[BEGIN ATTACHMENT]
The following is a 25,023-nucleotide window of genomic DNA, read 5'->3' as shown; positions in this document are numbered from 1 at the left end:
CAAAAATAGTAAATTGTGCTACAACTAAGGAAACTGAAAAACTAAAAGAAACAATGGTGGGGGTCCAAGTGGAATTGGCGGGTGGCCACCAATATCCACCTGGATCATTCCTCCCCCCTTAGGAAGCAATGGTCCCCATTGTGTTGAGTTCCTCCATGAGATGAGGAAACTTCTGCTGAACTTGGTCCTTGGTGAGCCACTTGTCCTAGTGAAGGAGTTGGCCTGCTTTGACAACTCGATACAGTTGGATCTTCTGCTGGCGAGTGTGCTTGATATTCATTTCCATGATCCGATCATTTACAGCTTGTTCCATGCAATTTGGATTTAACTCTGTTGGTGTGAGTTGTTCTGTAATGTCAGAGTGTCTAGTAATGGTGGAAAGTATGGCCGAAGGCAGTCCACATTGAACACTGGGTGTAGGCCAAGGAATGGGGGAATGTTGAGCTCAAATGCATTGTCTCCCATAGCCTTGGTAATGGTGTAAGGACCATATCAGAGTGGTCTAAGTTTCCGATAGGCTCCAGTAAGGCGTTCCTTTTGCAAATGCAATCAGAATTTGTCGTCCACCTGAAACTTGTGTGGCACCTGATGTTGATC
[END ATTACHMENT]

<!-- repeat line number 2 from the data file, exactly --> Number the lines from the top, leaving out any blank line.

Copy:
CAAAAATAGTAAATTGTGCTACAACTAAGGAAACTGAAAAACTAAAAGAAACAATGGTGGGGGTCCAAGTGGAATTGGCGGGTGGCCACCAATATCCACCTGGATCATTCCTCCCCCCTTAGGAAGCAATGGTCCCCATTGTGTTGAGTTCCTCCATGAGATGAGGAAACTTCTGCTGAACTTGGTCCTTGGTGAGCCACTTGTCCTAGTGAAGGAGTTGGCCTGCTTTGACAACTCGATACAGTTGGATCTTCTGCTGGCGAGTGTGCTTGATATTCATTTCCATGATCCGATCATTTACAGCTTGTTCCATGCAATTTGGATTTAACTCTGTTGGTGTGAGTTGTTCTGTAATGTCAGAGTGTCTAGTAATGGTGGAAAGTATGGCCGAAGGCAGTCCACATTGAACACTGGGTGTAGGCCAAGGAATGGGGGAATGTTGAGCTCAAATGCATTGTCTCCCATAGCCTTGGTAATGGTGTAAGGACCATATCAGAGTGGTCTAAGTTTCCGATAGGCTCCAGTAAGGCGTTCCTTTTGCAAATGCAATCAGAATTTGTCGTCCACCTGAAACTTGTGTGGCACCTGATGTTGATC